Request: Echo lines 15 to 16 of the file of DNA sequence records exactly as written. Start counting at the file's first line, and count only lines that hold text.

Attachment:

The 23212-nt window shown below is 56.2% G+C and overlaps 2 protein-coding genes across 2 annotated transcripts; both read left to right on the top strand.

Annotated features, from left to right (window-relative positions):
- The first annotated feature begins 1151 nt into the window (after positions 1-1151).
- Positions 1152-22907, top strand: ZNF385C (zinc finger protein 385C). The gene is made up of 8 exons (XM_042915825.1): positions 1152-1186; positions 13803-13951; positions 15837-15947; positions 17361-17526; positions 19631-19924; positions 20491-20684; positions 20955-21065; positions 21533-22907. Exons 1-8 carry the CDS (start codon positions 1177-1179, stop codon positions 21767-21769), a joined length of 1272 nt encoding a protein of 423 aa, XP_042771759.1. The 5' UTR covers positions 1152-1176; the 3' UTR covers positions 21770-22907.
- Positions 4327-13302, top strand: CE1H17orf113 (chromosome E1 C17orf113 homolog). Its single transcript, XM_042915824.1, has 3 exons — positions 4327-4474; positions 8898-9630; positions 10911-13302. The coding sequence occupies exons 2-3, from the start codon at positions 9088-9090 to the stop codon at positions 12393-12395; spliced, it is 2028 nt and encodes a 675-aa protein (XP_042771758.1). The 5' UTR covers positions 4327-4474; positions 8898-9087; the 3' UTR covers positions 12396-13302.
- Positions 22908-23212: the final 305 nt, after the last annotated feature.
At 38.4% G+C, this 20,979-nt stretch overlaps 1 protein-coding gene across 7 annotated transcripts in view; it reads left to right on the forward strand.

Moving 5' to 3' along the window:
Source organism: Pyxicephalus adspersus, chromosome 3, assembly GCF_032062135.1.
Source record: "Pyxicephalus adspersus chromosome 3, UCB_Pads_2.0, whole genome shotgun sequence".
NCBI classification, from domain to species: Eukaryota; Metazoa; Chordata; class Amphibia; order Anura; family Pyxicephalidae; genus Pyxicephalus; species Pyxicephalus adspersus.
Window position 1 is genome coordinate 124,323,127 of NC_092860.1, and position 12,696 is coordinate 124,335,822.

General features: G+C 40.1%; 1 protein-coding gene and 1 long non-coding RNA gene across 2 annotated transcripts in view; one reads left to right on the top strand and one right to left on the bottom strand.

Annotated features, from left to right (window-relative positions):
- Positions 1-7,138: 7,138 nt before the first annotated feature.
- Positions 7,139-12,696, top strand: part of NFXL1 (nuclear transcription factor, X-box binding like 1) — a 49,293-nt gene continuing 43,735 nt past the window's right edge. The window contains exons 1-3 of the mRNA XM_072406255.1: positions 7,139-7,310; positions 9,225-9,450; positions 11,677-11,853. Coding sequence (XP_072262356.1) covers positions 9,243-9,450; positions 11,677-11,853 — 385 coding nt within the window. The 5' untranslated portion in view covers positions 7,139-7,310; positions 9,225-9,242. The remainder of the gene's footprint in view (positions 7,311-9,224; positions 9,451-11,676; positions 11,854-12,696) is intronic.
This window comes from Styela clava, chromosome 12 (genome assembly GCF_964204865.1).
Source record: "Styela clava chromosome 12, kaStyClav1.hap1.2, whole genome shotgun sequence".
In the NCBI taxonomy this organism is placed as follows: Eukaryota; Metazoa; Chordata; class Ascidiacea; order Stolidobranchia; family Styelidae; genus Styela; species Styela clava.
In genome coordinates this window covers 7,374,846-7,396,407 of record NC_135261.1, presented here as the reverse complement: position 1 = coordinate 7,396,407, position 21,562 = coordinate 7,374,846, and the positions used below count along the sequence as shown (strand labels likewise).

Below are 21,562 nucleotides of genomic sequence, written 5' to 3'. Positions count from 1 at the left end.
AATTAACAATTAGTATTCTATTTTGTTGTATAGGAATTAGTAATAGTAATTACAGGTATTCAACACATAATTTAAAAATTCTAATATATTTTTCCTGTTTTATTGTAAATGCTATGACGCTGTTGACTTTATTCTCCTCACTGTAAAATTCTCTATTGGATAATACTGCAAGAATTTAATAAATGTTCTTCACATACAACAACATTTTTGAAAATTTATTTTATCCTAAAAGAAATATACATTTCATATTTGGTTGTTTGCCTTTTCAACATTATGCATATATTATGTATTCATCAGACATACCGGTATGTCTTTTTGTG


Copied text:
- Positions 1-7,138: 7,138 nt before the first annotated feature.
- Positions 7,139-12,696, top strand: part of NFXL1 (nuclear transcription factor, X-box binding like 1) — a 49,293-nt gene continuing 43,735 nt past the window's right edge. The window contains exons 1-3 of the mRNA XM_072406255.1: positions 7,139-7,310; positions 9,225-9,450; positions 11,677-11,853. Coding sequence (XP_072262356.1) covers positions 9,243-9,450; positions 11,677-11,853 — 385 coding nt within the window. The 5' untranslated portion in view covers positions 7,139-7,310; positions 9,225-9,242. The remainder of the gene's footprint in view (positions 7,311-9,224; positions 9,451-11,676; positions 11,854-12,696) is intronic.